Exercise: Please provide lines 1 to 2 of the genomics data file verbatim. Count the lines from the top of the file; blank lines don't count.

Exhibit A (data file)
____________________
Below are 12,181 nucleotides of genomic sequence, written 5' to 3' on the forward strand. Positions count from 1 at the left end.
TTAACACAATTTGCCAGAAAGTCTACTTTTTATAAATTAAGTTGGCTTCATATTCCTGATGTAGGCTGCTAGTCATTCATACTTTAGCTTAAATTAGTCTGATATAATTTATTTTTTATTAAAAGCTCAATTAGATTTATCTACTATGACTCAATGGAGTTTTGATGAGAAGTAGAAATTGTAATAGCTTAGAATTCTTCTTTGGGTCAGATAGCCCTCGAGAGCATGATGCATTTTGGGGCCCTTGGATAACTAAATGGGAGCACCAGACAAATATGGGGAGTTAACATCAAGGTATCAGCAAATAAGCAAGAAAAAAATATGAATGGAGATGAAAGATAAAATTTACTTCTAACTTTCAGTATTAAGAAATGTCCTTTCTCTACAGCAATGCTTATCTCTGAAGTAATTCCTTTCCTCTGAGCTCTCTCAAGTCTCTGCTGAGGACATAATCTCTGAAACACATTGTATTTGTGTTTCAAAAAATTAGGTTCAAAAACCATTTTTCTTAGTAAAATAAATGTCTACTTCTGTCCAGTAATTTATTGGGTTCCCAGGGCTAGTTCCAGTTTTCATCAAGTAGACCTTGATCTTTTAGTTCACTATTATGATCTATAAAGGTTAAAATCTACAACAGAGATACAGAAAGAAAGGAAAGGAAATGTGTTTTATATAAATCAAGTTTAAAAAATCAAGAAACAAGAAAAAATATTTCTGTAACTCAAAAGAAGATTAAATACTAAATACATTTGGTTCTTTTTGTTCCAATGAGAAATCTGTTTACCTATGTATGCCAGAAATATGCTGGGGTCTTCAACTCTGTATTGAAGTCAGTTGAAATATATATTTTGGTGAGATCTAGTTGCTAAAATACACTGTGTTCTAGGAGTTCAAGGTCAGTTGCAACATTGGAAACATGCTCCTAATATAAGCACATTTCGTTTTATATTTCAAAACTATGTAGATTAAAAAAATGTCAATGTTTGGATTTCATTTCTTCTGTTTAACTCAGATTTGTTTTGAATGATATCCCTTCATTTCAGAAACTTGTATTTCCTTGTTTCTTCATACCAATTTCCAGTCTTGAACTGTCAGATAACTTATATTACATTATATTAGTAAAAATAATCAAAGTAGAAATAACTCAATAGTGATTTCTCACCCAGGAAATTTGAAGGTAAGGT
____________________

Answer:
Below are 12,181 nucleotides of genomic sequence, written 5' to 3' on the forward strand. Positions count from 1 at the left end.
TTAACACAATTTGCCAGAAAGTCTACTTTTTATAAATTAAGTTGGCTTCATATTCCTGATGTAGGCTGCTAGTCATTCATACTTTAGCTTAAATTAGTCTGATATAATTTATTTTTTATTAAAAGCTCAATTAGATTTATCTACTATGACTCAATGGAGTTTTGATGAGAAGTAGAAATTGTAATAGCTTAGAATTCTTCTTTGGGTCAGATAGCCCTCGAGAGCATGATGCATTTTGGGGCCCTTGGATAACTAAATGGGAGCACCAGACAAATATGGGGAGTTAACATCAAGGTATCAGCAAATAAGCAAGAAAAAAATATGAATGGAGATGAAAGATAAAATTTACTTCTAACTTTCAGTATTAAGAAATGTCCTTTCTCTACAGCAATGCTTATCTCTGAAGTAATTCCTTTCCTCTGAGCTCTCTCAAGTCTCTGCTGAGGACATAATCTCTGAAACACATTGTATTTGTGTTTCAAAAAATTAGGTTCAAAAACCATTTTTCTTAGTAAAATAAATGTCTACTTCTGTCCAGTAATTTATTGGGTTCCCAGGGCTAGTTCCAGTTTTCATCAAGTAGACCTTGATCTTTTAGTTCACTATTATGATCTATAAAGGTTAAAATCTACAACAGAGATACAGAAAGAAAGGAAAGGAAATGTGTTTTATATAAATCAAGTTTAAAAAATCAAGAAACAAGAAAAAATATTTCTGTAACTCAAAAGAAGATTAAATACTAAATACATTTGGTTCTTTTTGTTCCAATGAGAAATCTGTTTACCTATGTATGCCAGAAATATGCTGGGGTCTTCAACTCTGTATTGAAGTCAGTTGAAATATATATTTTGGTGAGATCTAGTTGCTAAAATACACTGTGTTCTAGGAGTTCAAGGTCAGTTGCAACATTGGAAACATGCTCCTAATATAAGCACATTTCGTTTTATATTTCAAAACTATGTAGATTAAAAAAATGTCAATGTTTGGATTTCATTTCTTCTGTTTAACTCAGATTTGTTTTGAATGATATCCCTTCATTTCAGAAACTTGTATTTCCTTGTTTCTTCATACCAATTTCCAGTCTTGAACTGTCAGATAACTTATATTACATTATATTAGTAAAAATAATCAAAGTAGAAATAACTCAATAGTGATTTCTCACCCAGGAAATTTGAAGGTAAGGT